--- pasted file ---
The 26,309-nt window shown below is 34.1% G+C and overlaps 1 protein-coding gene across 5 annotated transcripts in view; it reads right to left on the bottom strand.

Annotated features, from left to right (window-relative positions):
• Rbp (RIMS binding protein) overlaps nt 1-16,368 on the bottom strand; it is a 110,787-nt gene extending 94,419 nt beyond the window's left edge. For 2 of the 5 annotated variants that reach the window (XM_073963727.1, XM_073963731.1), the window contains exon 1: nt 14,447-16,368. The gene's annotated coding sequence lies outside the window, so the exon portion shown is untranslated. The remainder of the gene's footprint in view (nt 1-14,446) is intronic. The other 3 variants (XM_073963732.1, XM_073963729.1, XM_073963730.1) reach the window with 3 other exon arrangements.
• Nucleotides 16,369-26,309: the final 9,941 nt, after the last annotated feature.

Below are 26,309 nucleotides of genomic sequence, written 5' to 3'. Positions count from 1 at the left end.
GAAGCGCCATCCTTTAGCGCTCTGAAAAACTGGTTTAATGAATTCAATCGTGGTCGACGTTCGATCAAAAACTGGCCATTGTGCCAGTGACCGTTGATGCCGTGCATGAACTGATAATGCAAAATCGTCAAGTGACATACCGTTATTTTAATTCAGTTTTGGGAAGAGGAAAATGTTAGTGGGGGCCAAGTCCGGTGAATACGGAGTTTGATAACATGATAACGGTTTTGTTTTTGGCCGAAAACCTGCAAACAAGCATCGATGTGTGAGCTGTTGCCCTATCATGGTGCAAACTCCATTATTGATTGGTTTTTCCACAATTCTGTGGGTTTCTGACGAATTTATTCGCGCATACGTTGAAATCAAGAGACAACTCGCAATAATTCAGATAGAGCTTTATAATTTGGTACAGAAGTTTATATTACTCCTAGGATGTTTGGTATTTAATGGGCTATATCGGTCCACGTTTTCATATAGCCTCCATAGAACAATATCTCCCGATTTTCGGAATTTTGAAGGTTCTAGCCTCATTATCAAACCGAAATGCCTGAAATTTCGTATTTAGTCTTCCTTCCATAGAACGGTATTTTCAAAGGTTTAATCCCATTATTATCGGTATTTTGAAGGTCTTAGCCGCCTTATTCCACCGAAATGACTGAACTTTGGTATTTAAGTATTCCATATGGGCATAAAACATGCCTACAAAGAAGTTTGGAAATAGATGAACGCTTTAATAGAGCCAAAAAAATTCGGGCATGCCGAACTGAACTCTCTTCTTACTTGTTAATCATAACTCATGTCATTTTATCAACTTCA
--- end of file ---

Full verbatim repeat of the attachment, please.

The 26,309-nt window shown below is 34.1% G+C and overlaps 1 protein-coding gene across 5 annotated transcripts in view; it reads right to left on the bottom strand.

Annotated features, from left to right (window-relative positions):
• Rbp (RIMS binding protein) overlaps nt 1-16,368 on the bottom strand; it is a 110,787-nt gene extending 94,419 nt beyond the window's left edge. For 2 of the 5 annotated variants that reach the window (XM_073963727.1, XM_073963731.1), the window contains exon 1: nt 14,447-16,368. The gene's annotated coding sequence lies outside the window, so the exon portion shown is untranslated. The remainder of the gene's footprint in view (nt 1-14,446) is intronic. The other 3 variants (XM_073963732.1, XM_073963729.1, XM_073963730.1) reach the window with 3 other exon arrangements.
• Nucleotides 16,369-26,309: the final 9,941 nt, after the last annotated feature.

Below are 26,309 nucleotides of genomic sequence, written 5' to 3'. Positions count from 1 at the left end.
GAAGCGCCATCCTTTAGCGCTCTGAAAAACTGGTTTAATGAATTCAATCGTGGTCGACGTTCGATCAAAAACTGGCCATTGTGCCAGTGACCGTTGATGCCGTGCATGAACTGATAATGCAAAATCGTCAAGTGACATACCGTTATTTTAATTCAGTTTTGGGAAGAGGAAAATGTTAGTGGGGGCCAAGTCCGGTGAATACGGAGTTTGATAACATGATAACGGTTTTGTTTTTGGCCGAAAACCTGCAAACAAGCATCGATGTGTGAGCTGTTGCCCTATCATGGTGCAAACTCCATTATTGATTGGTTTTTCCACAATTCTGTGGGTTTCTGACGAATTTATTCGCGCATACGTTGAAATCAAGAGACAACTCGCAATAATTCAGATAGAGCTTTATAATTTGGTACAGAAGTTTATATTACTCCTAGGATGTTTGGTATTTAATGGGCTATATCGGTCCACGTTTTCATATAGCCTCCATAGAACAATATCTCCCGATTTTCGGAATTTTGAAGGTTCTAGCCTCATTATCAAACCGAAATGCCTGAAATTTCGTATTTAGTCTTCCTTCCATAGAACGGTATTTTCAAAGGTTTAATCCCATTATTATCGGTATTTTGAAGGTCTTAGCCGCCTTATTCCACCGAAATGACTGAACTTTGGTATTTAAGTATTCCATATGGGCATAAAACATGCCTACAAAGAAGTTTGGAAATAGATGAACGCTTTAATAGAGCCAAAAAAATTCGGGCATGCCGAACTGAACTCTCTTCTTACTTGTTAATCATAACTCATGTCATTTTATCAACTTCA